This article provides a background to one of the important features of my book The Rise of Big Government: How Egalitarianism Conquered America where I discuss the modern American welfare state and its ideological roots in totalitarian Swedish political theory.
In the first installment of this two-part series I discussed two examples of academic political corruption: the increasingly absurd efforts by terracentricists to defend their idea that the Earth was the center of the universe; and the equally absurd attempts by climate "scientists" to defend their deteriorating discipline.
The latter example is particularly disturbing because it involves an often-used trick in quantitative reasoning: when the data does not verify your hypothesis you change the definitions in the hypothesis so that you can reconfigure the data in its image.
Bluntly speaking: climatologists are in the business of redefining "climate" so that they can invent the data they need to save their dying theory of global warming.
Unfortunately, as mentioned, this dishonest practice is not isolated to one discipline. The social sciences have seen a few examples of their own; originally I was going to include two, but this article is lengthy enough as it is.
The change in the concept of poverty over the past half century, approximately, is one of the most under-reported examples of the "retrogressive orbit" phenomenon being practiced today. The change happened in the mid-20th century as part of the beginning of the War on Poverty. It was the result of an effort among social scientists to save Marxism from being defeated by the real-world success of free-market capitalism.
To see how this happened, let us review Marxist theory and its adaptation of the so-called iron law of wages. That particular feature of 19th century political economy plays a key role in the understanding of the change to the poverty concept.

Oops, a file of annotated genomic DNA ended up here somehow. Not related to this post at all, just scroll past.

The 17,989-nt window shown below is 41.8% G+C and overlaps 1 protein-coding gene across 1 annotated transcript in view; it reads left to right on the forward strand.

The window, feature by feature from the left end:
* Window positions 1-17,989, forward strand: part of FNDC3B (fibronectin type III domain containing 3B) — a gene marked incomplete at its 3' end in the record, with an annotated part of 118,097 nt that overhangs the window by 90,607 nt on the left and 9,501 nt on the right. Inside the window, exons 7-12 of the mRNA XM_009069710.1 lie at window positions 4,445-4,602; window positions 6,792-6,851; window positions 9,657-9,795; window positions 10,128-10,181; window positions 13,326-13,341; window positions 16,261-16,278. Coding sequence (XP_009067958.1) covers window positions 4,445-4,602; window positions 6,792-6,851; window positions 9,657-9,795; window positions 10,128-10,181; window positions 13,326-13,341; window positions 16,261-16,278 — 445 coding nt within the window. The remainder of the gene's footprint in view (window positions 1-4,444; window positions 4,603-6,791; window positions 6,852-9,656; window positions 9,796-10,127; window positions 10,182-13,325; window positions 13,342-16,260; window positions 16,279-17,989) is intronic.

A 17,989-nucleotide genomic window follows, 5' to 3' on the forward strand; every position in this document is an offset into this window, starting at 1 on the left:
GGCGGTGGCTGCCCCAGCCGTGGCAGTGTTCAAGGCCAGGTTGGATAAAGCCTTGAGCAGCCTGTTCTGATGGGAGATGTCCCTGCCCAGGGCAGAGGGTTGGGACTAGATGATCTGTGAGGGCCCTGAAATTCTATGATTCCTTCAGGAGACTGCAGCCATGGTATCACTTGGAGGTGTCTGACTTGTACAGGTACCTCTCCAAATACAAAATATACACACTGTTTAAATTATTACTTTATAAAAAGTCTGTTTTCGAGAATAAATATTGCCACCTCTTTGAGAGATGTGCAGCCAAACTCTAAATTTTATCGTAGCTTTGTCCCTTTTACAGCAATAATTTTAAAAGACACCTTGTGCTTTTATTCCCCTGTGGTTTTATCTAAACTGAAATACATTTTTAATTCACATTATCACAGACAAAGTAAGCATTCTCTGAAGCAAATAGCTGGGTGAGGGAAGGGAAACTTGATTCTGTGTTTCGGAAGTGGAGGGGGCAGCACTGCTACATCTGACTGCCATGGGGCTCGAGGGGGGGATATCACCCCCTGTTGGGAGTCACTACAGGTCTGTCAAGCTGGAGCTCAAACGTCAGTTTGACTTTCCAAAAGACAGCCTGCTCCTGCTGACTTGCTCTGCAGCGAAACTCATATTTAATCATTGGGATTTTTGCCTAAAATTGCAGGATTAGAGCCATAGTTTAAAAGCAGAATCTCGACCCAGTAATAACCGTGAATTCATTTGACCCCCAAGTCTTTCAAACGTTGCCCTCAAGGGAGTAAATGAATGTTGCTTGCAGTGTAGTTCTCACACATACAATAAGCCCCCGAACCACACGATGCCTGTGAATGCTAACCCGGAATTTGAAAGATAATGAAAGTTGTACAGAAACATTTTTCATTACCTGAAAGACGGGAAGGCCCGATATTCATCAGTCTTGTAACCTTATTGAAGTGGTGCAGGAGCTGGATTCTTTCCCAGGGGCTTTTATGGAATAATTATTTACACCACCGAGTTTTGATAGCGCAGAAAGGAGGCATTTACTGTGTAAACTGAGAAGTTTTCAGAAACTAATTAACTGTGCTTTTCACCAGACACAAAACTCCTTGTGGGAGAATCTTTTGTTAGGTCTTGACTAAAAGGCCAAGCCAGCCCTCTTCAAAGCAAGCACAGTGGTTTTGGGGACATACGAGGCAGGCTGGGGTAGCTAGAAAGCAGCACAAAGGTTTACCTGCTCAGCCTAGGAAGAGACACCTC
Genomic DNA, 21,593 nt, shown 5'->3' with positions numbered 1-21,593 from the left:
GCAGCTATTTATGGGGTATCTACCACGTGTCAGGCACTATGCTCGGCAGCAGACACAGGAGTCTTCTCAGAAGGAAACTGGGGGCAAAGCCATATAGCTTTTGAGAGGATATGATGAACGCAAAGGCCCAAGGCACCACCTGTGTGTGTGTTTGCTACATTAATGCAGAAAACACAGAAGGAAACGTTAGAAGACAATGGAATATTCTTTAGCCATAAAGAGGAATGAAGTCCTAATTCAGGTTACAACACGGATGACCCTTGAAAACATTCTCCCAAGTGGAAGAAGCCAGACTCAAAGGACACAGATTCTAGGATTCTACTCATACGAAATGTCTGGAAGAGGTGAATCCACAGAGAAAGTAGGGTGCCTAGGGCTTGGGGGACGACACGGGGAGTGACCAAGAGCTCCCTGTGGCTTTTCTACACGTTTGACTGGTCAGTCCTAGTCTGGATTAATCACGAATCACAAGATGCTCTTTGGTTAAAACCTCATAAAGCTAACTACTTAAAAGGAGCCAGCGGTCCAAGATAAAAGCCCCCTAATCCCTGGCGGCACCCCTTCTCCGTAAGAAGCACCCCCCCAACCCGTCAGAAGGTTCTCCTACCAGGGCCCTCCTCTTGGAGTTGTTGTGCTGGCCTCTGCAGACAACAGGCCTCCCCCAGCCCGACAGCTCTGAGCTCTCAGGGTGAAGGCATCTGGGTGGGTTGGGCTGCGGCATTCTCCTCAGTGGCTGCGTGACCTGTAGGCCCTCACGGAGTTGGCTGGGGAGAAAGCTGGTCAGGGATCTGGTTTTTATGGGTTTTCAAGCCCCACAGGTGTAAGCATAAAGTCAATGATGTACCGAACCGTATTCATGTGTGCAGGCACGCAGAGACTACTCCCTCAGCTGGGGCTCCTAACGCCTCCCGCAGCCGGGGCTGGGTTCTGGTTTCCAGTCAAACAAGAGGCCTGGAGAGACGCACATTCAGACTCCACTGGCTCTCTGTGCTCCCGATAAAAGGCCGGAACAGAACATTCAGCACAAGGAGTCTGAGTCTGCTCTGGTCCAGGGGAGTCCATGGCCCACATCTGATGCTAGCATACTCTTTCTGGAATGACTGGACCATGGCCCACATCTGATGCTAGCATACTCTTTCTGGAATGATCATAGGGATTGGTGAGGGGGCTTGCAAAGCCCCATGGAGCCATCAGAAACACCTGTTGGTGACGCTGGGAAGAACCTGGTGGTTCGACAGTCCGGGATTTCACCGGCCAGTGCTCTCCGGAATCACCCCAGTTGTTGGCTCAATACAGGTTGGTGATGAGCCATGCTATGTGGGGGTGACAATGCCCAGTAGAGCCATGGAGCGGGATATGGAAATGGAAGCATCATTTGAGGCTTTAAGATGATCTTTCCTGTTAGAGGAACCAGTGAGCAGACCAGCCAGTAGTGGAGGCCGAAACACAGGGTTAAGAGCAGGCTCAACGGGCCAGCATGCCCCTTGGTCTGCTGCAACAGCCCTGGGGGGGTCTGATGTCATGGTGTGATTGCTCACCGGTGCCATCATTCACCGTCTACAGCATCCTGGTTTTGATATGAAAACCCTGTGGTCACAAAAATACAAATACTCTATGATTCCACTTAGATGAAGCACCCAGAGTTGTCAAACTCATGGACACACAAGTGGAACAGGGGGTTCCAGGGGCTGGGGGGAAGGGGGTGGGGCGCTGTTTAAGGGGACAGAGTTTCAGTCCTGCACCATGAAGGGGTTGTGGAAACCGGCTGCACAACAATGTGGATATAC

Marxist economic theory rests on the so-called labor theory of value, where labor is the source of economic value. This is not controversial per se - the theory is not exclusive to Marxism - but it is ultimately incompatible with an analysis of, e.g., the market-based distribution of income in a modern free-market capitalist system. This is one of the reasons why Marxist economics has failed in every one of its adaptations to the real world; there are many other reasons that we can discuss separately.
As a result of its reliance on the labor theory of value, Marxist economics distinguishes between two parts of business revenue: the subsistence wage and the surplus - or the profit. The limitation to these two parts always leads Marxists to believe that everything the worker is not paid, is profit. This is ludicrous, of course, but it really is not much more complicated than that.
The subsistence wage, says Marx, is the wage that allows a worker to merely redistribute his labor force. It consists of a minimum intake of calories, minimum shelter (defined in an absolute sense of just offering protection against the forces of nature), minimum clothing and all other features needed to just allow a person to survive.
This standard of living was defined in the early 19th century by political economist David Ricardo; its application in the mid 19th century in Marx's writings barely changes its absolute content. We need to keep this in mind when we talk about "minimum wage" and "poverty" in a modern context.
When the subsistence-wage concept is combined with the labor theory of value, the following happens. Suppose a worker spends ten hours per day at an assembly line. Suppose the total sales revenue from a day’s worth of production is $10, or $1 per hour. In order to reproduce his labor, the workers needs to earn, say, is $2 per day; this is the subsistence wage. When that is what workers are paid, the surplus or "profit" from production is $8.